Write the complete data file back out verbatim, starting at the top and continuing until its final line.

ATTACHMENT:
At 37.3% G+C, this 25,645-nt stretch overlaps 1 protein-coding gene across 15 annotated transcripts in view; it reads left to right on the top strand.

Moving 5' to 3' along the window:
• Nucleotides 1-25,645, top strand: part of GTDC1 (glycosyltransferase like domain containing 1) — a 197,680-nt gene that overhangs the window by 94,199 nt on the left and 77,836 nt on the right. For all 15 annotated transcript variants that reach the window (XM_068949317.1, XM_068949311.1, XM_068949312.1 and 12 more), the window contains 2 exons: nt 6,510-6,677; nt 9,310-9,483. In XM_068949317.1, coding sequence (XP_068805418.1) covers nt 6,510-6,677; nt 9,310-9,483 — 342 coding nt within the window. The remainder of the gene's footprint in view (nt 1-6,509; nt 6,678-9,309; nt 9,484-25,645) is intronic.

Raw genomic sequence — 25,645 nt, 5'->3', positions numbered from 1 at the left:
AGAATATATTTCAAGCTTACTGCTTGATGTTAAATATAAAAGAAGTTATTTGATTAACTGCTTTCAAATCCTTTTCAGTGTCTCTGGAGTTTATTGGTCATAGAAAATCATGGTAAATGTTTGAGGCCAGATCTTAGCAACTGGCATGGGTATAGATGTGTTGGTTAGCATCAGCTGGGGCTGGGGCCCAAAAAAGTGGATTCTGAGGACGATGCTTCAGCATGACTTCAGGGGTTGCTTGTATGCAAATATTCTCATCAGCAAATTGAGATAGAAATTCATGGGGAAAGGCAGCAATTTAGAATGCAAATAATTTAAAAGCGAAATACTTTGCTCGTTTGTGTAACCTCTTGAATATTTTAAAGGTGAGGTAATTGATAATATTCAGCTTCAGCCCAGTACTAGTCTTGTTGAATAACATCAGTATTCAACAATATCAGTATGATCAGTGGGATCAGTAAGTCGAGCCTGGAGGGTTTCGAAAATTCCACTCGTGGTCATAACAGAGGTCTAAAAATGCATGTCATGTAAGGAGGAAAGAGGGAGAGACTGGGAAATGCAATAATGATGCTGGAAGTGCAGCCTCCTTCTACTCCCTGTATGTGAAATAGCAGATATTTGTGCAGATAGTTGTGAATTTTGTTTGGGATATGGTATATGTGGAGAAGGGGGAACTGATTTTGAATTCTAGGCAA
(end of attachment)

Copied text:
At 37.3% G+C, this 25,645-nt stretch overlaps 1 protein-coding gene across 15 annotated transcripts in view; it reads left to right on the top strand.

Moving 5' to 3' along the window:
• Nucleotides 1-25,645, top strand: part of GTDC1 (glycosyltransferase like domain containing 1) — a 197,680-nt gene that overhangs the window by 94,199 nt on the left and 77,836 nt on the right. For all 15 annotated transcript variants that reach the window (XM_068949317.1, XM_068949311.1, XM_068949312.1 and 12 more), the window contains 2 exons: nt 6,510-6,677; nt 9,310-9,483. In XM_068949317.1, coding sequence (XP_068805418.1) covers nt 6,510-6,677; nt 9,310-9,483 — 342 coding nt within the window. The remainder of the gene's footprint in view (nt 1-6,509; nt 6,678-9,309; nt 9,484-25,645) is intronic.

Raw genomic sequence — 25,645 nt, 5'->3', positions numbered from 1 at the left:
AGAATATATTTCAAGCTTACTGCTTGATGTTAAATATAAAAGAAGTTATTTGATTAACTGCTTTCAAATCCTTTTCAGTGTCTCTGGAGTTTATTGGTCATAGAAAATCATGGTAAATGTTTGAGGCCAGATCTTAGCAACTGGCATGGGTATAGATGTGTTGGTTAGCATCAGCTGGGGCTGGGGCCCAAAAAAGTGGATTCTGAGGACGATGCTTCAGCATGACTTCAGGGGTTGCTTGTATGCAAATATTCTCATCAGCAAATTGAGATAGAAATTCATGGGGAAAGGCAGCAATTTAGAATGCAAATAATTTAAAAGCGAAATACTTTGCTCGTTTGTGTAACCTCTTGAATATTTTAAAGGTGAGGTAATTGATAATATTCAGCTTCAGCCCAGTACTAGTCTTGTTGAATAACATCAGTATTCAACAATATCAGTATGATCAGTGGGATCAGTAAGTCGAGCCTGGAGGGTTTCGAAAATTCCACTCGTGGTCATAACAGAGGTCTAAAAATGCATGTCATGTAAGGAGGAAAGAGGGAGAGACTGGGAAATGCAATAATGATGCTGGAAGTGCAGCCTCCTTCTACTCCCTGTATGTGAAATAGCAGATATTTGTGCAGATAGTTGTGAATTTTGTTTGGGATATGGTATATGTGGAGAAGGGGGAACTGATTTTGAATTCTAGGCAA